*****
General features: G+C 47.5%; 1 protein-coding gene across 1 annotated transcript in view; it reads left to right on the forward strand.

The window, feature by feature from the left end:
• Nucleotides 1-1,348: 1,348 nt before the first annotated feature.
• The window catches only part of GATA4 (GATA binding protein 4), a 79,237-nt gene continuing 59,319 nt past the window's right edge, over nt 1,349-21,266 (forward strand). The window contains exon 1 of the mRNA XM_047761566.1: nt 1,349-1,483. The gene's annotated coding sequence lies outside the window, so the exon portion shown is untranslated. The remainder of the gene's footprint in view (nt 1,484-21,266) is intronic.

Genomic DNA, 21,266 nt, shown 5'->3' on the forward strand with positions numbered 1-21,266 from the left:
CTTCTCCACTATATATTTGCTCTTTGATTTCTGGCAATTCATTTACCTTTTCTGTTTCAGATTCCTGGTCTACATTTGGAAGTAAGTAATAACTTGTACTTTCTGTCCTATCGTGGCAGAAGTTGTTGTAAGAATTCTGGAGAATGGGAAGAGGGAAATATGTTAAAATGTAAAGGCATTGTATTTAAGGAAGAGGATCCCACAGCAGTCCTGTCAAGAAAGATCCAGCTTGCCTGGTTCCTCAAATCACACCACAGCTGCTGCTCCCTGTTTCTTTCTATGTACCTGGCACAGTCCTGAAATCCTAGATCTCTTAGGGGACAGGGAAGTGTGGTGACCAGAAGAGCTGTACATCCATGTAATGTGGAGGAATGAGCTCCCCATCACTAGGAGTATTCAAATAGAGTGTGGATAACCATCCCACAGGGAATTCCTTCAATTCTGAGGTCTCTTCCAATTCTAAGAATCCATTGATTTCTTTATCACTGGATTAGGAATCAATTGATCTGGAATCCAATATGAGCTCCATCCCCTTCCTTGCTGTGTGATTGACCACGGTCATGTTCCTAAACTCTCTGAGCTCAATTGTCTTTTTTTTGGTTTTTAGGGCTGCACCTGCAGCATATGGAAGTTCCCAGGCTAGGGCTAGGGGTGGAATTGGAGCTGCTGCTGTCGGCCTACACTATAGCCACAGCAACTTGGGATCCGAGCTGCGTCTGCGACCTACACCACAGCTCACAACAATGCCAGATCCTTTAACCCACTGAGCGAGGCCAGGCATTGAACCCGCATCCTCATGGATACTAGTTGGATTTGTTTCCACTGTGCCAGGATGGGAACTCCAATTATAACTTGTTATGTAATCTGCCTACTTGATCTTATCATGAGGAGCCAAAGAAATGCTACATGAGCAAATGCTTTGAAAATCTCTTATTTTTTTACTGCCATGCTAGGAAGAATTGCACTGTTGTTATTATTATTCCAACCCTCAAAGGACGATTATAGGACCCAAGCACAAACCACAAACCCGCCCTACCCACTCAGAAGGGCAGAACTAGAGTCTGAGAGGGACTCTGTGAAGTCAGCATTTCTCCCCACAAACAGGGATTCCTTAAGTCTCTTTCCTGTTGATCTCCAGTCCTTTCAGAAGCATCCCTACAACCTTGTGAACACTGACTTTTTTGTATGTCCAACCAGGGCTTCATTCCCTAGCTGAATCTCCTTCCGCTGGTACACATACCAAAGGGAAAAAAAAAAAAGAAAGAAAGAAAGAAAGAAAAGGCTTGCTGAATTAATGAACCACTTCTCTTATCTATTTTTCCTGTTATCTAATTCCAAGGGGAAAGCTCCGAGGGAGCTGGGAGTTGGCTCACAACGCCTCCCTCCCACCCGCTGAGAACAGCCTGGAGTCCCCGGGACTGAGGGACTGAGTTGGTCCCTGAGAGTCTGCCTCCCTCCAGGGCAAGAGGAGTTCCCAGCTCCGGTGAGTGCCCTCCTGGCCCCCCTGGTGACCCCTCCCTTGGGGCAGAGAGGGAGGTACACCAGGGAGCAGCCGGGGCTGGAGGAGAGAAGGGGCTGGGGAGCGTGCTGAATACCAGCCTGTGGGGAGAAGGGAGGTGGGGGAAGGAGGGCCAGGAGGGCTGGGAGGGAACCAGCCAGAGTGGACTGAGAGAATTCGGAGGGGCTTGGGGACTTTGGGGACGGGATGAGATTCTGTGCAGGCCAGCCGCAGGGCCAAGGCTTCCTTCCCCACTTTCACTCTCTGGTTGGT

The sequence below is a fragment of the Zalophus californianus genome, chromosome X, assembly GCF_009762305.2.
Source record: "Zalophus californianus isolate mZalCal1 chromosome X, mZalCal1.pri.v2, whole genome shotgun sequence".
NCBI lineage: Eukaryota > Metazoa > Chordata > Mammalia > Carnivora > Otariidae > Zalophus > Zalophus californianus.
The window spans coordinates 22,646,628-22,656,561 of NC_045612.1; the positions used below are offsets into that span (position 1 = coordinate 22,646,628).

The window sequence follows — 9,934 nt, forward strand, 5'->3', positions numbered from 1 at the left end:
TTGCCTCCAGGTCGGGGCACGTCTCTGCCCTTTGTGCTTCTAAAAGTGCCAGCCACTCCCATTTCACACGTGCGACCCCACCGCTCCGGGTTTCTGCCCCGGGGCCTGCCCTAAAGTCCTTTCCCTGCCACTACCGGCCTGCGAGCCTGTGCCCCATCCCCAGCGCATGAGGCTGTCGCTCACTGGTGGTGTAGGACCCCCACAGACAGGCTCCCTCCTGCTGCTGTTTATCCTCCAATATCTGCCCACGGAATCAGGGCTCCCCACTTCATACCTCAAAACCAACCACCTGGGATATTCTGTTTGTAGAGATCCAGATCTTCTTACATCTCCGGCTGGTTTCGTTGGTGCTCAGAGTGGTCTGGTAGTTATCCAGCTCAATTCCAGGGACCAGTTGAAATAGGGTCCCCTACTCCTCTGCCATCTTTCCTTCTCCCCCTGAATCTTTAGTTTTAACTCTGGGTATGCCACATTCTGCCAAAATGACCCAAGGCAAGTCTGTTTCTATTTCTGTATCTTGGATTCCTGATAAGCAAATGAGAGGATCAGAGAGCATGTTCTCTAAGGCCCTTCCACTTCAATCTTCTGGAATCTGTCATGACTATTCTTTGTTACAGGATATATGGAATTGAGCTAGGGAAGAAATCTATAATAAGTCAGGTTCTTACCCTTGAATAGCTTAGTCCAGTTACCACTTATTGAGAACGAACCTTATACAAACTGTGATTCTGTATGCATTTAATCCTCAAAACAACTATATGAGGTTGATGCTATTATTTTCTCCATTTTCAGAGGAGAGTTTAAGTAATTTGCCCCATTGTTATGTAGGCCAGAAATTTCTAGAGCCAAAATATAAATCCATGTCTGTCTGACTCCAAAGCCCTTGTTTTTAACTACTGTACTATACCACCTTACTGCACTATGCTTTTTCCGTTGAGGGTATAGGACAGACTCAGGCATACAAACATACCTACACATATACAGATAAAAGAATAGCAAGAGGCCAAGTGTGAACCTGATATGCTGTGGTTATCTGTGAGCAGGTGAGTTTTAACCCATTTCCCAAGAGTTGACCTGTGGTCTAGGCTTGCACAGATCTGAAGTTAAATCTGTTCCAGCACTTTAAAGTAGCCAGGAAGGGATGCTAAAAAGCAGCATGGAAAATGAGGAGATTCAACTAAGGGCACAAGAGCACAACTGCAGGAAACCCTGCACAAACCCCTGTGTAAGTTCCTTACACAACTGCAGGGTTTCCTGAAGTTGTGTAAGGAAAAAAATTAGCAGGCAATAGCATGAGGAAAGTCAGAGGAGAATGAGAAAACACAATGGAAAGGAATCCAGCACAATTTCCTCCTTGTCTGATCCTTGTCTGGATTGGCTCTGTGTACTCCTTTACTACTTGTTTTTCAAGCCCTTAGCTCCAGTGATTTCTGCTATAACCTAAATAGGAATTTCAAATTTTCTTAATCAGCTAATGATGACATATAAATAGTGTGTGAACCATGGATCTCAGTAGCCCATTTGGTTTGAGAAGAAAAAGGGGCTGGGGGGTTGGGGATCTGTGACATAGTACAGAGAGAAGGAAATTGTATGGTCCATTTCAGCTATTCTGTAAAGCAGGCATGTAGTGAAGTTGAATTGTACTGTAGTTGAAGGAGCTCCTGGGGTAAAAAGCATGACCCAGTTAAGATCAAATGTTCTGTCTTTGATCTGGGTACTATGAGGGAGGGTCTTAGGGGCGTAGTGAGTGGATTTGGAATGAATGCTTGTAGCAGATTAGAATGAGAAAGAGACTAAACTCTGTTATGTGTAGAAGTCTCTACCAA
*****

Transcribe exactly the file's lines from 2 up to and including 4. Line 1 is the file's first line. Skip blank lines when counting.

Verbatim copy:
The window, feature by feature from the left end:
• Nucleotides 1-1,348: 1,348 nt before the first annotated feature.
• The window catches only part of GATA4 (GATA binding protein 4), a 79,237-nt gene continuing 59,319 nt past the window's right edge, over nt 1,349-21,266 (forward strand). The window contains exon 1 of the mRNA XM_047761566.1: nt 1,349-1,483. The gene's annotated coding sequence lies outside the window, so the exon portion shown is untranslated. The remainder of the gene's footprint in view (nt 1,484-21,266) is intronic.